Rowyn (rowyn) wrote,


I've been trying to write down everything I know about my job so that I can explain it to a group of people in less than 90 minutes tomorrow morning. I think this is rather a doomed venture, but I've tried.

I stayed late working on it. As one of my co-workers got ready to leave, she remarked to me, with a shake of her head: "Wasn't it snowing earlier? I thought I saw snow falling."

I told her I hadn't seen anything. But I often don't. The walls where I work are all glass windows, but I'm surrounded by cube walls and don't look around much. At 5:30, after I threw on my cloak and went to leave, I saw the snow falling.

Fat white flakes were fluttering down. They were perfectly illuminated by the headlights of an SUV parked in front of the bank, and silhouetted against the evening sky. I caught my breath. I thought, "Isn't it beautiful?"

I forgot about the project I had been working on, about another co-worker so frazzled she had burst into tears an hour ago, about the novel that I need to work on tonight, the presentation I need to give tomorrow, the emails I have to send. I forgot about the long walk home in the dark from the bus stop.

I stepped into the night, and gazed up at the falling snow, and was glad.

I waited for the bus with snow dusting my cloak and my hair, falling thickly enough that I opted to stop reading instead of watching the pages get wet with flakes. I didn't mind.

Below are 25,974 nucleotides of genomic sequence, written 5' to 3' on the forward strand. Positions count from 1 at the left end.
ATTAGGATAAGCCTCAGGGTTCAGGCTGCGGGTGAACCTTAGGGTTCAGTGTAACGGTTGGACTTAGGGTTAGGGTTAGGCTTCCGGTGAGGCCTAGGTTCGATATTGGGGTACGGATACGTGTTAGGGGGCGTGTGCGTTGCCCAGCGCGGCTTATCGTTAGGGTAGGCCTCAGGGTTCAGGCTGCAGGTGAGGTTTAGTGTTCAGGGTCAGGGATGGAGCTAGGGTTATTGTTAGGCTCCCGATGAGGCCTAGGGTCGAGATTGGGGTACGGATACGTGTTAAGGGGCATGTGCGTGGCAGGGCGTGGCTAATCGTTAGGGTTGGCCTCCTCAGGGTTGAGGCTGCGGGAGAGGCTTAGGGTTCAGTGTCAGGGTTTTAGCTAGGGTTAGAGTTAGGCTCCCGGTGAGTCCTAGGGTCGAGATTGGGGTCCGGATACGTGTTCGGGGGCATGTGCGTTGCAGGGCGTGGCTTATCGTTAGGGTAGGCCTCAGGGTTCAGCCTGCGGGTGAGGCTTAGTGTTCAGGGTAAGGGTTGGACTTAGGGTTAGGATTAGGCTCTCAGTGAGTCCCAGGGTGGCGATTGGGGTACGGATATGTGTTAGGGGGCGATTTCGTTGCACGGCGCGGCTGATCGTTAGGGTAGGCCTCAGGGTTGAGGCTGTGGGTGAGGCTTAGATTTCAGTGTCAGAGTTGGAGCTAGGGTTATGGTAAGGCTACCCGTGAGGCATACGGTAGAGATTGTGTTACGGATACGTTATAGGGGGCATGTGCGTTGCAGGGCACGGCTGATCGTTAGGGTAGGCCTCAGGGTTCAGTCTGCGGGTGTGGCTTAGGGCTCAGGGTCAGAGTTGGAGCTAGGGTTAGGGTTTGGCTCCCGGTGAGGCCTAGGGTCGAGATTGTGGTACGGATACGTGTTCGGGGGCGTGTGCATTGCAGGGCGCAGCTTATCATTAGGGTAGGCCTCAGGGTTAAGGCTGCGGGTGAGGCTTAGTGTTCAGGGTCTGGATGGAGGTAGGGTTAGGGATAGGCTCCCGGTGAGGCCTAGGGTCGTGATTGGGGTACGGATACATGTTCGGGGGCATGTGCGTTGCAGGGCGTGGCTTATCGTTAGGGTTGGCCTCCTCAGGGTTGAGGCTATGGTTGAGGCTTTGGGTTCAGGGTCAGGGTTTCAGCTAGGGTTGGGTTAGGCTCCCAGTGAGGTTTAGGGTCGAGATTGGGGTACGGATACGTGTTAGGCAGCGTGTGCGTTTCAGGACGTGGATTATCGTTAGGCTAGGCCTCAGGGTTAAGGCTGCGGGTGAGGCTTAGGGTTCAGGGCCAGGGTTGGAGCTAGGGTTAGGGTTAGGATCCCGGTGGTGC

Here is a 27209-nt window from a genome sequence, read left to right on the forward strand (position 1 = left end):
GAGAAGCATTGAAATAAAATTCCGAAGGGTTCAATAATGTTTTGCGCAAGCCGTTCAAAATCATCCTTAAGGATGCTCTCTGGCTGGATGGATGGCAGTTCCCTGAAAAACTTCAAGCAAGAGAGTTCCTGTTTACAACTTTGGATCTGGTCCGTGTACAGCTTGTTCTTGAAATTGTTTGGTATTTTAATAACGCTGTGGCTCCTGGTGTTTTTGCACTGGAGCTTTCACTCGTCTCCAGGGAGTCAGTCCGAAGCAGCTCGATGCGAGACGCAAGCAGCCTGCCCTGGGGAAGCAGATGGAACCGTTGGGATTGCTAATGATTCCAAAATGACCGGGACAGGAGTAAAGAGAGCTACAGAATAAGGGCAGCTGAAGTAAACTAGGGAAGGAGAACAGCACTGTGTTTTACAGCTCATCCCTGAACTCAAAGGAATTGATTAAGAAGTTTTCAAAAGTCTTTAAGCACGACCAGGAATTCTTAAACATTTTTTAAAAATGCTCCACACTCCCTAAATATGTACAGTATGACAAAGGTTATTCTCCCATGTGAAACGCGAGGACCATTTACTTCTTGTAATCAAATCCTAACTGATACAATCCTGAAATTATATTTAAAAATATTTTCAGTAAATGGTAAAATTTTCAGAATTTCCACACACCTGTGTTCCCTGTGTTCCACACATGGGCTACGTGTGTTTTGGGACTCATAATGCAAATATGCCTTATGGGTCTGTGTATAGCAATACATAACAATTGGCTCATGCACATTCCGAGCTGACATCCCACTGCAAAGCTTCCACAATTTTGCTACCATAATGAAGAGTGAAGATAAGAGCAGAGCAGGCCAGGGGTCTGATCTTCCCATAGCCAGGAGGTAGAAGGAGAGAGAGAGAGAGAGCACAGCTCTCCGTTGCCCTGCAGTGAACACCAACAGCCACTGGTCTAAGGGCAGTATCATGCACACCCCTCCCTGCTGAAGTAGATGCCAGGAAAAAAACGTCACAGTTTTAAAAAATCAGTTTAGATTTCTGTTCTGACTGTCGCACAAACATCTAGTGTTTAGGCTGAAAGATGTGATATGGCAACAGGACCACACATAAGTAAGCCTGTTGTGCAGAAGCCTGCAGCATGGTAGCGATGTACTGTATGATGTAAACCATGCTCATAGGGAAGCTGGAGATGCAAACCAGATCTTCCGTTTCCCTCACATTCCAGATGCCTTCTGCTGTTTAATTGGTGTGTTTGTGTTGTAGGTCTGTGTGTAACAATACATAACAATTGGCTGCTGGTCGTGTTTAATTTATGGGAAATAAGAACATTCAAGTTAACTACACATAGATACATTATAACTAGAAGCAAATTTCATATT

When I got off the bus and crossed the second intersection to stand before the 7-11, another bus, whose route runs for most of my remaining walk, was waiting at the light. I was just in time to flag it down and board so that I wouldn't have to walk home down the dark street in the quasi-slum I call home. The timing was perfect.

I turned and watched the snow falling in the street lights, and I let the bus go by. I walked home, my shoulders encrusted with snow. I watched the sky, and the snow clinging to the withered grass, limning the branches of trees with frost. I watched the streets glittering with melted snow as the cars whisked by in the night. I felt the magic of the moment, and with my hair trimmed in frost and my great black cloak dotted with white flakes, I felt a part of it. Part of a magical night, in a magical world.

Sometimes I forget.

I must try to remember.

Thank you, O Lord.
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